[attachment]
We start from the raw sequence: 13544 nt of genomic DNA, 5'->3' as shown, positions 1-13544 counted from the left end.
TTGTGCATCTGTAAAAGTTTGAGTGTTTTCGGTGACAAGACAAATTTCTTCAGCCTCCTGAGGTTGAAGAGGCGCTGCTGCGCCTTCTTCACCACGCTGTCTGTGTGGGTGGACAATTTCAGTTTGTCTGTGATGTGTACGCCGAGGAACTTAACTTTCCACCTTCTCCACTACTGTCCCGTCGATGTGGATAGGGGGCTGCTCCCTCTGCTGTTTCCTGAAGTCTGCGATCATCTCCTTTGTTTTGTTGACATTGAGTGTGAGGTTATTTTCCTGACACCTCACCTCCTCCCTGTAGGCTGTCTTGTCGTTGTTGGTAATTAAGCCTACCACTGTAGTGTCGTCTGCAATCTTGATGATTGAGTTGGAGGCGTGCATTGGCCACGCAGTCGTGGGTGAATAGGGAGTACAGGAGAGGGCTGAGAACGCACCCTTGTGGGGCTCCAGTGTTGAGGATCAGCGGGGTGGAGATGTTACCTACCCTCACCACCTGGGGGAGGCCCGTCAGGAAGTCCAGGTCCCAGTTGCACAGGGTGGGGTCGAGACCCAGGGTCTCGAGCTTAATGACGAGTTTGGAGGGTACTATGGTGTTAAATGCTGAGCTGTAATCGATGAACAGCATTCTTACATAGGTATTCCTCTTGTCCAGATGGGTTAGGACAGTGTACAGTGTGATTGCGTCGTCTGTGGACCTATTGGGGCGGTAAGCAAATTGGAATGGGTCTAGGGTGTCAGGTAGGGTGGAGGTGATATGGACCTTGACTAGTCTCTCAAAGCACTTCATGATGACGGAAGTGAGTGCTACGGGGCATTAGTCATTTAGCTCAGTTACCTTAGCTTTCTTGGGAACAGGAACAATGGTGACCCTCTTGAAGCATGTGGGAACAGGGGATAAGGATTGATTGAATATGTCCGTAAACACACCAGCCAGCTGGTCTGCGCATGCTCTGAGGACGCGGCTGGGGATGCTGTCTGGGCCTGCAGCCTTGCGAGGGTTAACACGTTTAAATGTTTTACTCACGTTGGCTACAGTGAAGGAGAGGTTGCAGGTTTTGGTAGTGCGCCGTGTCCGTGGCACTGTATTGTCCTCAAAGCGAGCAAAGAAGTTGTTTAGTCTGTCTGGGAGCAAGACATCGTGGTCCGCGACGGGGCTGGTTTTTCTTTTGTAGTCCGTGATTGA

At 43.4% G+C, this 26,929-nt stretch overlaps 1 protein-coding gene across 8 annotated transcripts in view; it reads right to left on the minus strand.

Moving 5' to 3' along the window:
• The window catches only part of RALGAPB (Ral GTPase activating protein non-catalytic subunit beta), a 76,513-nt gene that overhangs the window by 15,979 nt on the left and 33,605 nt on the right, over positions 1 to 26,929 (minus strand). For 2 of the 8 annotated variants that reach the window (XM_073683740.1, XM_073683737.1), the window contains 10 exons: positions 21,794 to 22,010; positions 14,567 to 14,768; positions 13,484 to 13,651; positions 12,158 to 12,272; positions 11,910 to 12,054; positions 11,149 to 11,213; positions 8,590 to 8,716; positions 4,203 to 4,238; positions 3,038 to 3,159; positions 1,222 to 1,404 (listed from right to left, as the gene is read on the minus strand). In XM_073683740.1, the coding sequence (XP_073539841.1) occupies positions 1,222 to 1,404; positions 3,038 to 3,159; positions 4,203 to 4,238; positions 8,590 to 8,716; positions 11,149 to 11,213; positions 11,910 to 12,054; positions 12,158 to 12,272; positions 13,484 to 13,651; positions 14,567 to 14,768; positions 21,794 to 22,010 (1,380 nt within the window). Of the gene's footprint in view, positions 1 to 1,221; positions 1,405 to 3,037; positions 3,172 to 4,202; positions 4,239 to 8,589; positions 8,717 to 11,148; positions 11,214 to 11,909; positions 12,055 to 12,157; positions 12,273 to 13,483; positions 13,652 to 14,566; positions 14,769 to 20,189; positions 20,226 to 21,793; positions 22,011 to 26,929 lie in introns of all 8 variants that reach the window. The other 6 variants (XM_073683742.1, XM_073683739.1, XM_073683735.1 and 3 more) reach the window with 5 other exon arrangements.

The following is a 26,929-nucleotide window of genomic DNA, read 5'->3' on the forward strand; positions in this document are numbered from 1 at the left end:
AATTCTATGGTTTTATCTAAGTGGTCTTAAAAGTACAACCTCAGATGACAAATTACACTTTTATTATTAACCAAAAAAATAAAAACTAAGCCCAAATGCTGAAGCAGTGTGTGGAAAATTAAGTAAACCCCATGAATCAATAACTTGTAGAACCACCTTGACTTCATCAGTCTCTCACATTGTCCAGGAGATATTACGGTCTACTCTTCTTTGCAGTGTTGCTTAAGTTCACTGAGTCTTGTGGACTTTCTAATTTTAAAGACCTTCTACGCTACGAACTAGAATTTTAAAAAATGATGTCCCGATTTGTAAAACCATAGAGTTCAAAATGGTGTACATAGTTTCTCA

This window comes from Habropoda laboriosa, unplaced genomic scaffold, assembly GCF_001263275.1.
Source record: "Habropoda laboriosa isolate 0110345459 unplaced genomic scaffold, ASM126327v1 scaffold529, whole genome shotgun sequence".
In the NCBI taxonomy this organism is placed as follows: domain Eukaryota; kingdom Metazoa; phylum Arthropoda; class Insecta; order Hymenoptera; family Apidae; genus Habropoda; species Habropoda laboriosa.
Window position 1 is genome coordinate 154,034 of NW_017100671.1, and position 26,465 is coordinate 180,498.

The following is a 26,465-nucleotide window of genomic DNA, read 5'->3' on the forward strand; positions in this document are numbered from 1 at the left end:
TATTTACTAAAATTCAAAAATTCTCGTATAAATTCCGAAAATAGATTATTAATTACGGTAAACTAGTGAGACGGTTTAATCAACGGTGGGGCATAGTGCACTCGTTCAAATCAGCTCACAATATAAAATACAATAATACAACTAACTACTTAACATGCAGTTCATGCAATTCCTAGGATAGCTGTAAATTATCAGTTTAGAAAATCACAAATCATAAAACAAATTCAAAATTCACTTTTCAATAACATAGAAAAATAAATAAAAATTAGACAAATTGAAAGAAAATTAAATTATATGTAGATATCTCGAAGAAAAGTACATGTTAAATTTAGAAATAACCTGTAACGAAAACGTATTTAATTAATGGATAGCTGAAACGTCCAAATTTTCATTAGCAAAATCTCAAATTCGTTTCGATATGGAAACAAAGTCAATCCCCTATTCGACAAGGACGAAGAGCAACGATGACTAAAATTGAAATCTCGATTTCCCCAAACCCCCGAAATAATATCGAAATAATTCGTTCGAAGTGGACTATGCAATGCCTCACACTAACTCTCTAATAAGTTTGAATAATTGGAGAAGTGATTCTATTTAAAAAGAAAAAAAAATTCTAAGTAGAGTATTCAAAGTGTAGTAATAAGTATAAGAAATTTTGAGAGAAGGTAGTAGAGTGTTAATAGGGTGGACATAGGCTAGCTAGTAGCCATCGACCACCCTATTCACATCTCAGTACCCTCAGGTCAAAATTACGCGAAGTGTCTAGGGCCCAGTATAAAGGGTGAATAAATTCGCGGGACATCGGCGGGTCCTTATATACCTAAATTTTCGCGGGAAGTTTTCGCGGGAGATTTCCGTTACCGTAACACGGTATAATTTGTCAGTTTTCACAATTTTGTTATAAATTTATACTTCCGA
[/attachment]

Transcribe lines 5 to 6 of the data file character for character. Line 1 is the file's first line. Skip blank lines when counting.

• The window catches only part of RALGAPB (Ral GTPase activating protein non-catalytic subunit beta), a 76,513-nt gene that overhangs the window by 15,979 nt on the left and 33,605 nt on the right, over positions 1 to 26,929 (minus strand). For 2 of the 8 annotated variants that reach the window (XM_073683740.1, XM_073683737.1), the window contains 10 exons: positions 21,794 to 22,010; positions 14,567 to 14,768; positions 13,484 to 13,651; positions 12,158 to 12,272; positions 11,910 to 12,054; positions 11,149 to 11,213; positions 8,590 to 8,716; positions 4,203 to 4,238; positions 3,038 to 3,159; positions 1,222 to 1,404 (listed from right to left, as the gene is read on the minus strand). In XM_073683740.1, the coding sequence (XP_073539841.1) occupies positions 1,222 to 1,404; positions 3,038 to 3,159; positions 4,203 to 4,238; positions 8,590 to 8,716; positions 11,149 to 11,213; positions 11,910 to 12,054; positions 12,158 to 12,272; positions 13,484 to 13,651; positions 14,567 to 14,768; positions 21,794 to 22,010 (1,380 nt within the window). Of the gene's footprint in view, positions 1 to 1,221; positions 1,405 to 3,037; positions 3,172 to 4,202; positions 4,239 to 8,589; positions 8,717 to 11,148; positions 11,214 to 11,909; positions 12,055 to 12,157; positions 12,273 to 13,483; positions 13,652 to 14,566; positions 14,769 to 20,189; positions 20,226 to 21,793; positions 22,011 to 26,929 lie in introns of all 8 variants that reach the window. The other 6 variants (XM_073683742.1, XM_073683739.1, XM_073683735.1 and 3 more) reach the window with 5 other exon arrangements.

The following is a 26,929-nucleotide window of genomic DNA, read 5'->3' on the forward strand; positions in this document are numbered from 1 at the left end: